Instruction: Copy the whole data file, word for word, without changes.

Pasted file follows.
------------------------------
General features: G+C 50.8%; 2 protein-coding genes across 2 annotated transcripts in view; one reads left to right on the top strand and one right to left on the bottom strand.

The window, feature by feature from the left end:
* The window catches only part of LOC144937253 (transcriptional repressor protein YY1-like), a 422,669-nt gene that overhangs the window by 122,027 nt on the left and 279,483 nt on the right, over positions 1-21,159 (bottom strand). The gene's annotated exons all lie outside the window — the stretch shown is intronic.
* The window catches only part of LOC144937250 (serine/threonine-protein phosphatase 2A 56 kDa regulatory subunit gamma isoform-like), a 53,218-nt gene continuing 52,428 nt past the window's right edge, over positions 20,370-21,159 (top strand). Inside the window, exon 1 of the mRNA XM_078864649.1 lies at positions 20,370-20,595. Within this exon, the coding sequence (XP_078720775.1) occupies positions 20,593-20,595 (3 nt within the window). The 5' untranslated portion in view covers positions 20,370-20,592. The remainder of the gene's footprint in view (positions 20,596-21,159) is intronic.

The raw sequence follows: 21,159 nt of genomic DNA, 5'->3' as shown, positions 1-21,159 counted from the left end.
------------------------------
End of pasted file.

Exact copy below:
General features: G+C 50.8%; 2 protein-coding genes across 2 annotated transcripts in view; one reads left to right on the top strand and one right to left on the bottom strand.

The window, feature by feature from the left end:
* The window catches only part of LOC144937253 (transcriptional repressor protein YY1-like), a 422,669-nt gene that overhangs the window by 122,027 nt on the left and 279,483 nt on the right, over positions 1-21,159 (bottom strand). The gene's annotated exons all lie outside the window — the stretch shown is intronic.
* The window catches only part of LOC144937250 (serine/threonine-protein phosphatase 2A 56 kDa regulatory subunit gamma isoform-like), a 53,218-nt gene continuing 52,428 nt past the window's right edge, over positions 20,370-21,159 (top strand). Inside the window, exon 1 of the mRNA XM_078864649.1 lies at positions 20,370-20,595. Within this exon, the coding sequence (XP_078720775.1) occupies positions 20,593-20,595 (3 nt within the window). The 5' untranslated portion in view covers positions 20,370-20,592. The remainder of the gene's footprint in view (positions 20,596-21,159) is intronic.

The raw sequence follows: 21,159 nt of genomic DNA, 5'->3' as shown, positions 1-21,159 counted from the left end.